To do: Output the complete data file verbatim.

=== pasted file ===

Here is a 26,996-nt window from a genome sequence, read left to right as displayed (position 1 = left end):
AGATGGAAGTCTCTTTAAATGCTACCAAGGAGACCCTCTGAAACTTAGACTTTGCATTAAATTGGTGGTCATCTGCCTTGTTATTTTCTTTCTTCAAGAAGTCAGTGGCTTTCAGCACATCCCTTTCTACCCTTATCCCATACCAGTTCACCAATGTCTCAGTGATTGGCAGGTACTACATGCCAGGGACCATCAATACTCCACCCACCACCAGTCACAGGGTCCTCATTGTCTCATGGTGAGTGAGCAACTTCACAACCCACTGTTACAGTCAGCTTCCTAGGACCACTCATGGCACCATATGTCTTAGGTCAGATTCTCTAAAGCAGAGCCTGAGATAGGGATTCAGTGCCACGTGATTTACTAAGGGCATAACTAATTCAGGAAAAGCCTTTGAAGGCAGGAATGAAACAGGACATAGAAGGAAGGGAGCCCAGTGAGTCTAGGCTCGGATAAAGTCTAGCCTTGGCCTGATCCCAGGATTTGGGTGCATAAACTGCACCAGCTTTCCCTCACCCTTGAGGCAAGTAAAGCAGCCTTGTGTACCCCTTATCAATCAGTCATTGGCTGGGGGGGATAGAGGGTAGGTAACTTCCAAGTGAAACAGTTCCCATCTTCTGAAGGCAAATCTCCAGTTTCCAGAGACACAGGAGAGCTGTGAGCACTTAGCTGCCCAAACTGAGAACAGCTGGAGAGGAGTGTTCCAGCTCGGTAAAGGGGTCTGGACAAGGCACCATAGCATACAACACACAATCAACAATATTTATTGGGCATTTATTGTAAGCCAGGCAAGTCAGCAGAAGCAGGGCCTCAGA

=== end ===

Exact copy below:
Here is a 26,996-nt window from a genome sequence, read left to right as displayed (position 1 = left end):
AGATGGAAGTCTCTTTAAATGCTACCAAGGAGACCCTCTGAAACTTAGACTTTGCATTAAATTGGTGGTCATCTGCCTTGTTATTTTCTTTCTTCAAGAAGTCAGTGGCTTTCAGCACATCCCTTTCTACCCTTATCCCATACCAGTTCACCAATGTCTCAGTGATTGGCAGGTACTACATGCCAGGGACCATCAATACTCCACCCACCACCAGTCACAGGGTCCTCATTGTCTCATGGTGAGTGAGCAACTTCACAACCCACTGTTACAGTCAGCTTCCTAGGACCACTCATGGCACCATATGTCTTAGGTCAGATTCTCTAAAGCAGAGCCTGAGATAGGGATTCAGTGCCACGTGATTTACTAAGGGCATAACTAATTCAGGAAAAGCCTTTGAAGGCAGGAATGAAACAGGACATAGAAGGAAGGGAGCCCAGTGAGTCTAGGCTCGGATAAAGTCTAGCCTTGGCCTGATCCCAGGATTTGGGTGCATAAACTGCACCAGCTTTCCCTCACCCTTGAGGCAAGTAAAGCAGCCTTGTGTACCCCTTATCAATCAGTCATTGGCTGGGGGGGATAGAGGGTAGGTAACTTCCAAGTGAAACAGTTCCCATCTTCTGAAGGCAAATCTCCAGTTTCCAGAGACACAGGAGAGCTGTGAGCACTTAGCTGCCCAAACTGAGAACAGCTGGAGAGGAGTGTTCCAGCTCGGTAAAGGGGTCTGGACAAGGCACCATAGCATACAACACACAATCAACAATATTTATTGGGCATTTATTGTAAGCCAGGCAAGTCAGCAGAAGCAGGGCCTCAGA